The trek for people with ‘The K-factor’

The above sentence sums up all you will need while scaling ‘Bagini Glacier’ and ‘Chang Bang’ base camp at an altitude of 4800 Mts. If you want to check your mental grit and stamina then this is ‘The Trek’ for you. When I and two of my school buddies were researching about this trek we could not find enough information. Now after doing this 7 days trek we understand the real reasons. Thanks to the hostile terrain this trek takes you through, it has still not captured the fancy of trekkers & hasn’t become clichéd in that sense. Hence very few people undertake it except the “Bongs” so much so that there is a camping site towards the end of the trek appropriately named “Bangali Base Camp”

Points to Ponder

Joshimath is your gateway for any of these treks in North East of Uttarakhand towards Chamoli district. If you are pressed for time then the best way to reach Joshimath from Haridwar is to hire a SUV which will cost you approx. 8000 INR (as per 2017) during peak season which is May – June as lot of pilgrims do ‘Char Dham Yatra’ or visit the revered ‘Hemkunth Saheb Gurudwara’. Be prepared for the bad weather conditions as the rain could play spoil sport to the best of the planned journey and might trigger a land slide followed by a never ending traffic jam. We got held up near Srinagar (Uttarakhand) for 3 hours waiting for the traffic jam to be cleared up ahead of us near Joshimath because of a massive landslide a day before. The traffic administration and regulation goes for a toss due to the heavy rush. It’s all ‘Ram Bharosay’.

Another potential challenging and unpredictable journey could be to travel from Delhi to Haridwar by Private buses. Better to book train tickets or Government ‘Volvo’ buses in advance. Unfortunately we couldn’t do that and ended up booking ‘Volvo’ Private bus online. All we got was a non-functional AC Deluxe rattling bus. What a harrowing experience it was in ‘Kashmiri Gate’ Bus terminus, ‘Delhi’ where we were getting tossed up by the private bus operator from one bus to another. Thank God he did not disown us! Bam Bam Bholey!

Remember to keep ready your ID card to get the permit for the trek in advance. During the trek we met few overzealous backpackers who came without a permit and had to struggle to secure one at the last moment. Our guide ‘Dinesh Bisht’ had already secured the permit for us a week in advance. He had also arranged his team comprising of a helper, a cook and a mule owner with three mules to carry all the provisions and vegetables we would need for the next 7 days.

Bagini Glacier Trail

1st Day – Joshimath to Jumma by SUV – 40 Kms ride

The drive from Joshimath to Tapovan was pretty smooth and took us about an hour. Tapovan is the last point where we could get the airtel mobile network. From here onwards our mobile phones got transmuted to a camera or an occasional torch. No connection to the outside world. Detoxification had just begun with total bliss for the next 7 days! However we had a short range walke talkie with us for co-ordination with our crew members.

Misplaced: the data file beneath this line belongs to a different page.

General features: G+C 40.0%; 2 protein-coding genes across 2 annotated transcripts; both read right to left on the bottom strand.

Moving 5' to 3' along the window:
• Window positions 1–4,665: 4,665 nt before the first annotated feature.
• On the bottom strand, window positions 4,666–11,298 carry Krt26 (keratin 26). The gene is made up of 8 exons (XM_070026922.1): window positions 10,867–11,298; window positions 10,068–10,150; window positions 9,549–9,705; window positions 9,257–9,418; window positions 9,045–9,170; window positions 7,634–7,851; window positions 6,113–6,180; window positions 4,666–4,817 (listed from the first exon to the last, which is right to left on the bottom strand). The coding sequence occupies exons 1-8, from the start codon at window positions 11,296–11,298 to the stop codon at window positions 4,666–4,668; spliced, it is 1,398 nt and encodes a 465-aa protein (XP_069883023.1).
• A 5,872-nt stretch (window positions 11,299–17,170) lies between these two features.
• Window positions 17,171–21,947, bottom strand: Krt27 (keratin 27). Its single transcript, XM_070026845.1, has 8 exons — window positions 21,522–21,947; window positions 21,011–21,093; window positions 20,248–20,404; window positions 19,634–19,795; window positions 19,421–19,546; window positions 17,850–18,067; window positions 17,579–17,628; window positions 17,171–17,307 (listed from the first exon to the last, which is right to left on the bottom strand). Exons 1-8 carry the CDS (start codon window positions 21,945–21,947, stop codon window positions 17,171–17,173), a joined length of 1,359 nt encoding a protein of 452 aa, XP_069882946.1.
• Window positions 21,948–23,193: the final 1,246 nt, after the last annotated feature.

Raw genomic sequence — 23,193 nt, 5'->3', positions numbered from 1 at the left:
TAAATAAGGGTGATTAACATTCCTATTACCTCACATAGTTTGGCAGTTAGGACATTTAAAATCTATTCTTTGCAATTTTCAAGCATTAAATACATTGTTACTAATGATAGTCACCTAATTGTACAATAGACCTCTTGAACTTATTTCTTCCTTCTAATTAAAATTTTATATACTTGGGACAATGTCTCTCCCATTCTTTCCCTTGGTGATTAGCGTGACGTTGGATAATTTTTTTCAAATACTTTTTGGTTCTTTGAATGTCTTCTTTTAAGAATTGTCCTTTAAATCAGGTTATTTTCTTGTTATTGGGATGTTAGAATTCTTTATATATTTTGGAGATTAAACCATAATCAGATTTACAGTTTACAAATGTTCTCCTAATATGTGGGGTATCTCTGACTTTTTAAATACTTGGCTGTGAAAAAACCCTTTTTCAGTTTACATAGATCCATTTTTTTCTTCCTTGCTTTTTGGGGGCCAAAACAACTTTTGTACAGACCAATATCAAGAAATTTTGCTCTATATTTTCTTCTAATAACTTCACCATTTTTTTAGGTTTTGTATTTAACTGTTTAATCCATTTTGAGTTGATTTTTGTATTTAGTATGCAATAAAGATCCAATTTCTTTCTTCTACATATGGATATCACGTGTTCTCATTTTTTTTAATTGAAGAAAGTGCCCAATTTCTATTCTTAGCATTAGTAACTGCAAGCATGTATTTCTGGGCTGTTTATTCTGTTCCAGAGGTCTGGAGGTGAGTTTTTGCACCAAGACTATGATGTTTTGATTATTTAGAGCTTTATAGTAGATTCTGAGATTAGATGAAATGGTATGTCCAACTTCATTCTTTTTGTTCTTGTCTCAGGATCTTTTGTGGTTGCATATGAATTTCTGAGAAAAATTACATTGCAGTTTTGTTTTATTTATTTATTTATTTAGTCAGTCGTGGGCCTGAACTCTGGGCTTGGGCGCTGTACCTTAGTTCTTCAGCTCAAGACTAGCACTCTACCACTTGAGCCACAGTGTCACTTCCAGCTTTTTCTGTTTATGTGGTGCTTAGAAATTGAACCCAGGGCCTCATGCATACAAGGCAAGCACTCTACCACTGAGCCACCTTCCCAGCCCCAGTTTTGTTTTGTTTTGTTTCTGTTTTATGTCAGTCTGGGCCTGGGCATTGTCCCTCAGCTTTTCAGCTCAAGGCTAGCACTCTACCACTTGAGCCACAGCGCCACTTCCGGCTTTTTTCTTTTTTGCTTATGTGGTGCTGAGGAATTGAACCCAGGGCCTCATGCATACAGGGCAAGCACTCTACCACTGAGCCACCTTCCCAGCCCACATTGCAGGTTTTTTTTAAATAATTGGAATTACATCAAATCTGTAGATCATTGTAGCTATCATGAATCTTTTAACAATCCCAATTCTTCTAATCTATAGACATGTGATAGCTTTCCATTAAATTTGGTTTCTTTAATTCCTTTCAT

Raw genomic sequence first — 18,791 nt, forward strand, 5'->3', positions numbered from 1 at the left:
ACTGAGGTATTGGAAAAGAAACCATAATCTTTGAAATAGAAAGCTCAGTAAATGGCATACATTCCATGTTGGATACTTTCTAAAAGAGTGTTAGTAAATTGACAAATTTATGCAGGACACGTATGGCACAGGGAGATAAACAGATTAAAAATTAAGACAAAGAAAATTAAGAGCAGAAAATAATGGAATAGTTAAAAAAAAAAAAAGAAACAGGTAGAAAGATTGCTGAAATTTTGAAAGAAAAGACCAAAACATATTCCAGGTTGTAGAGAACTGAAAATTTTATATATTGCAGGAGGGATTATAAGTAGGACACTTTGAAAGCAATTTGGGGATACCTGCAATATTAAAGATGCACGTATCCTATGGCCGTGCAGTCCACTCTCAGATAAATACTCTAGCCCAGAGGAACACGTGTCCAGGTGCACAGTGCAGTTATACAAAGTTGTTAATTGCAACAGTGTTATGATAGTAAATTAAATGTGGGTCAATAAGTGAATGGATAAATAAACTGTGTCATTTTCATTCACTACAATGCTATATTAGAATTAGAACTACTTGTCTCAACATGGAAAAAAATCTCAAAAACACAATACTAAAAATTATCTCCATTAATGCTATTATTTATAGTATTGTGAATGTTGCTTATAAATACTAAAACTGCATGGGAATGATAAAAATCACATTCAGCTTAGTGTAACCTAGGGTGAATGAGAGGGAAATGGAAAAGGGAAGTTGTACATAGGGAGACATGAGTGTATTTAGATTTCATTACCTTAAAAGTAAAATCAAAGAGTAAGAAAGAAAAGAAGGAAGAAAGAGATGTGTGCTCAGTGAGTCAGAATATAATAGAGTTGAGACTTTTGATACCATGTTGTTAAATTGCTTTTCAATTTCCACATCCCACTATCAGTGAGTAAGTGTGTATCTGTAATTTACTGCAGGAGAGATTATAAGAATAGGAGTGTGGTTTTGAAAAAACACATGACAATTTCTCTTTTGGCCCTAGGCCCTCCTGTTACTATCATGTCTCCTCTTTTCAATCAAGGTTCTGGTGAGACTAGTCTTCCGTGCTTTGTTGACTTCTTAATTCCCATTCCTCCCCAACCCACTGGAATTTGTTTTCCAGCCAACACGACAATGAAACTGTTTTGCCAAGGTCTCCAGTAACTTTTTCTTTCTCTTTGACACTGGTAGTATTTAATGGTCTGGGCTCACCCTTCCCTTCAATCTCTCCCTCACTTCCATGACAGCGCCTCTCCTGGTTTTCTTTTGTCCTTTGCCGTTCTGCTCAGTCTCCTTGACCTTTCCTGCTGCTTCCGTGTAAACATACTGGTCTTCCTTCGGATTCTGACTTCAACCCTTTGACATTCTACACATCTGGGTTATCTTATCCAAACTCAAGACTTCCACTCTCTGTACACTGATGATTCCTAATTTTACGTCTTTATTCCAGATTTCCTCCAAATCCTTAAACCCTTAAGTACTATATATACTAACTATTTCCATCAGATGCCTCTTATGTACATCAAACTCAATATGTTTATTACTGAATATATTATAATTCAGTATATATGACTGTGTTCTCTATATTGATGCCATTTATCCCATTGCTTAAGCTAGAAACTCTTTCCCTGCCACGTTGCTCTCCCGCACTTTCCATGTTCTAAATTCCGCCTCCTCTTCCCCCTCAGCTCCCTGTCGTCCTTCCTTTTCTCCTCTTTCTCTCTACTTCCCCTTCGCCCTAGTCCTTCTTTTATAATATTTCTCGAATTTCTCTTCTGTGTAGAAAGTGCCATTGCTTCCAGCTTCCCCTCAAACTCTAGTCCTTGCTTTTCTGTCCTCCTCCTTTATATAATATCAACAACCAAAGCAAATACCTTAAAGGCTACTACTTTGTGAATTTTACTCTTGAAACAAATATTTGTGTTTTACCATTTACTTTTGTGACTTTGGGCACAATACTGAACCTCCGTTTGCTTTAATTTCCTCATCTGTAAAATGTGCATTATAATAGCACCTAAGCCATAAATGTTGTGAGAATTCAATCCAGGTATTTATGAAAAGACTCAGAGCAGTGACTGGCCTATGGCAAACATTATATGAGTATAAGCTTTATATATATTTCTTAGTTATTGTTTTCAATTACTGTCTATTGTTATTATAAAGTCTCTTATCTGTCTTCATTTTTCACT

On the outskirts of Tapovan we stopped for a while to visit a hot water geyser just beside the main road. This geyser had boiling water with loud guttural voice and was spewing steam. The air around the geyser had a sharp pungent smell of Sulphur. Looked like some perverse phenomenon in action from the nether world

Geyser 2
Steamy hot geyser near Tapovan

From here onwards till Jumma the ride for about 2 hours is pretty rough and seems like an extract straight from the History Channel’s – IRT Deadliest Roads ( Most of the stretches of road are quite narrow and are meant for a single 4-wheeler at a time. Only a seasoned driver can maneuver the treacherous curves with a bottomless fall into the Dhauli Ganga river on one side and fragile, land slide prone wall of perilous mountain on the other. But our driver was a Super Man who was still trying to put to use the invisible last stick of his dying network to seal a quick deal!

Adventurous Road to Jumma
Patches of rough but adventurous ride to Jumma

1st Day continued – Jumma to Ruing Village by a short 3 Km trek

We got dropped off around 2 PM at a scenic spot just beside a suspension bridge over the effusive Dhauli Ganga river. Our mule owner was waiting here with his three mules to take all the loads including tents, provisions, vegetables & stove to be used for the next 7 days. We got to know from our guide that he had to be cajoled a lot to come for this trek by paying extra as this trek is quite challenging for the mules as well!

The three of us in an upbeat mood!